No Bills by MPs accepted - despite Constitutional Court challenge

The life of the Fourth Parliament is drawing to a close. Not a single Private Member’s bill has been taken forward or passed in this Parliament, and since 1994, only 17 Private Members’ bills, the majority being of a purely technical nature, have been accepted.

Prior to 2012, all private members’ bills had to be referred to the Private Members’ Legislative Proposals and Special Petitions Committee. Under the previous rules, that committee had merely to consider if the proposals went against the spirit, purport or object of the Constitution, sought to initiate legislation beyond the legislative competence of the National Assembly, duplicated existing or pending legislation, or pre-empted similar legislation soon to be introduced by the national executive, would result in a money bill, or were frivolous or vexatious. If so, the proposals should be refused. In practice, even when the Parliamentary legal advisers confirmed that there were no obstacles on any of these grounds, the committee would still refuse to pass the bill on if they did not believe the proposals had “merit”.

Following a successful court challenge to the Rules by Dr Mario Oriani-Ambrosini in October 2012, the Speaker now refers such a bill directly to the relevant portfolio committee. Since that change, eleven bills have been submitted to Portfolio Committees, but not one has been accepted. Under the current system, a portfolio committee is called upon to debate a “motion of desirability” - something that is not regularly done in practice for executive-introduced Bills. This is apparently supposed to safeguard against the introduction of time-wasting or frivolous legislation. However “merit” or “desirability” are both subjective decisions that allow for blocking by majority vote at a very early stage. If frivolity is a concern, which has not been apparent from any of the seriously-presented bills, it might be possible to seek some other solution, such as screening, or perhaps a limitation on the number of private bills to be introduced in a year. Although private members are required to advertise their bills for public comment, at least one portfolio committee has expressed the view that it is not required to take those into account, or interrogate them further in public hearings, before accepting or rejecting the motion of desirability. Two private bills recently rejected sought directly to address concerns that were, respectively, raised by a former Minister of Justice, and aired in the National Development Plan, yet both were quickly deemed “not desirable” without much substantive debate on the broad principles, let alone the detail of the clauses. Another problem has been the time taken between the bill being introduced and its considered, and it is unfortunate that in the run-up to elections, one reason for rejecting the motion of desirability was cited as difficulty in implementing. Perhaps other legislatures’ systems, either for dealing with all bills chronologically as introduced, or during specific times of the year, might be considered.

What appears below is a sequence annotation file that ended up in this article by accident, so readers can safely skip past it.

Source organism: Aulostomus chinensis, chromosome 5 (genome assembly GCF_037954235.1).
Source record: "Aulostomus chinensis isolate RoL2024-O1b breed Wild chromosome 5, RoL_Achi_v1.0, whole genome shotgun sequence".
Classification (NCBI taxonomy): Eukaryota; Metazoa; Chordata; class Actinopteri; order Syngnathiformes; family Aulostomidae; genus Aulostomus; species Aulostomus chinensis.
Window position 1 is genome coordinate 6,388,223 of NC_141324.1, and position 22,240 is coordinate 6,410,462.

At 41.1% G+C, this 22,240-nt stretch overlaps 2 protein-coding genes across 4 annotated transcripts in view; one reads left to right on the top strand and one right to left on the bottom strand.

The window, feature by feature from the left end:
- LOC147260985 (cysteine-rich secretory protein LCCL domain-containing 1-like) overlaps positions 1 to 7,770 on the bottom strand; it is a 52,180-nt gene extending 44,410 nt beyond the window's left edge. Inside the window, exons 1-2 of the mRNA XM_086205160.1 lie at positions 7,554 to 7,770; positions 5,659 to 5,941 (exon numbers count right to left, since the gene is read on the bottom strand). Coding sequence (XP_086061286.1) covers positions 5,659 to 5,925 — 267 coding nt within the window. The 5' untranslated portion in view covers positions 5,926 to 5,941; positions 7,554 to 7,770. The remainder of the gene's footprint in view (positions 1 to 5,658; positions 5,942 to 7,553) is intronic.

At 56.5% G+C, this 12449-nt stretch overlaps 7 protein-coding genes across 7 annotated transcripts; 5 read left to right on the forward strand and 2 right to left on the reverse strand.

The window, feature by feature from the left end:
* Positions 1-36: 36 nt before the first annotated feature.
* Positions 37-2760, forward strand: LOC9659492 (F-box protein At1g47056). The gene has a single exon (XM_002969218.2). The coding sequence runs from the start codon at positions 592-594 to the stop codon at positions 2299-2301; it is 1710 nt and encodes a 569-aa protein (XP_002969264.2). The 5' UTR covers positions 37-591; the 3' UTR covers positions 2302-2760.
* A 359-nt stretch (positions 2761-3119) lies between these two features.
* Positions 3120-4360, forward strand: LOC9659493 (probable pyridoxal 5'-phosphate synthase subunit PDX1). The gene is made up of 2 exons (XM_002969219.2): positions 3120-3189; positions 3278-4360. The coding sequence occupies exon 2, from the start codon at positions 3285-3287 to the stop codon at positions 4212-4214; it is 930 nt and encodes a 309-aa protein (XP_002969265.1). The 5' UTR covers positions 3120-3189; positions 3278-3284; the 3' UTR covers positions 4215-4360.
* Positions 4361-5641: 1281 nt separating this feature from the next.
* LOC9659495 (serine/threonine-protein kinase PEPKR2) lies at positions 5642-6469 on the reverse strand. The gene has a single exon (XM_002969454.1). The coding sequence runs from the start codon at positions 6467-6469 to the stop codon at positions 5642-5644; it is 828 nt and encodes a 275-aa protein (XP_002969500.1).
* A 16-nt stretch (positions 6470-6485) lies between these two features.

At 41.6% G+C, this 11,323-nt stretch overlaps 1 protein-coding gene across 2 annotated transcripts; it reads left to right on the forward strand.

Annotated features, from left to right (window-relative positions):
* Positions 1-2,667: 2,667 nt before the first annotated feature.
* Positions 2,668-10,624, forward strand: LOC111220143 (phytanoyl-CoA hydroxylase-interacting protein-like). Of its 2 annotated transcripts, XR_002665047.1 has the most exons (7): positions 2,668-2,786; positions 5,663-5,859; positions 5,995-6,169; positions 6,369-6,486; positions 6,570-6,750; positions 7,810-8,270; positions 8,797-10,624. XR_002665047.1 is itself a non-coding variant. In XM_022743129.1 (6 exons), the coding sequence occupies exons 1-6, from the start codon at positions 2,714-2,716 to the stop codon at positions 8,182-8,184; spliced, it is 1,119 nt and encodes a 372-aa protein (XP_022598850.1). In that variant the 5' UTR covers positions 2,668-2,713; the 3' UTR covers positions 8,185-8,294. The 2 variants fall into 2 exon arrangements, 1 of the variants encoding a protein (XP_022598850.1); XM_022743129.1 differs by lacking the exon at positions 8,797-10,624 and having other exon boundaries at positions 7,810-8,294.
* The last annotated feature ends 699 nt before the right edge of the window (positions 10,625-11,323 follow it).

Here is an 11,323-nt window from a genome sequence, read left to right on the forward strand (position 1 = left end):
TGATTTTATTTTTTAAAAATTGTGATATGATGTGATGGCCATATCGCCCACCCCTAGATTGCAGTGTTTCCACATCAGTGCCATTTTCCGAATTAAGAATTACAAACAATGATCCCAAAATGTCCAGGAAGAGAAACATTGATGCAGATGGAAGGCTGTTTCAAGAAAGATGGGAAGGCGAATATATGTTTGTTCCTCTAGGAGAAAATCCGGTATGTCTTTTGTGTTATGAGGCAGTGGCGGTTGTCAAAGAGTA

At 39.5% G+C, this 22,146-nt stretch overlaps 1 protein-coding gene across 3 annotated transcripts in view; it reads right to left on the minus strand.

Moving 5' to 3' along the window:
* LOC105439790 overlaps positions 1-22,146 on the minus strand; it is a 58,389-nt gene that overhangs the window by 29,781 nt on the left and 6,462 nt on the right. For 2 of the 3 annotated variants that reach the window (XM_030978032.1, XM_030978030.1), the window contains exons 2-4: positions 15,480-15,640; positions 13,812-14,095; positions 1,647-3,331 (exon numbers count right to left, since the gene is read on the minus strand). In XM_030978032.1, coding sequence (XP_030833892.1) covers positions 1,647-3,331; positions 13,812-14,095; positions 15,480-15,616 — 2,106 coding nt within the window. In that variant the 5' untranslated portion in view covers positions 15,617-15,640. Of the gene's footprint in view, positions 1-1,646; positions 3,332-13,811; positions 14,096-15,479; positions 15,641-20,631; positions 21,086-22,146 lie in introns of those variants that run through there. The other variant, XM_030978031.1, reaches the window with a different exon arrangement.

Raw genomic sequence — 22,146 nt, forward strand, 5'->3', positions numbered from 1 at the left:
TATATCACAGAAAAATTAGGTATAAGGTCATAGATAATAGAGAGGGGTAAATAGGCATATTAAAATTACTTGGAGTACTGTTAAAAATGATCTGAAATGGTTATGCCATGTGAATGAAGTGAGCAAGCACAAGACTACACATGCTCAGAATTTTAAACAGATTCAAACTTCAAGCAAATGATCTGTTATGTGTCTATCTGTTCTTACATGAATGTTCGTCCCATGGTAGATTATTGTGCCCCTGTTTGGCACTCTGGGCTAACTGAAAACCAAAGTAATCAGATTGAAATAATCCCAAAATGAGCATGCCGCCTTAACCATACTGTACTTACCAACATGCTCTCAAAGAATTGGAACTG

It is interesting to note that principles suggested in some private members’ bills (invariably presented by opposition parties) presented some time ago– such as trade unions being held responsible for damage caused by their members, and certain restrictions on public servants doing business with the state and declaring interests - were rejected in that format, but were, a few years later, reflected in other executive-introduced legislation.


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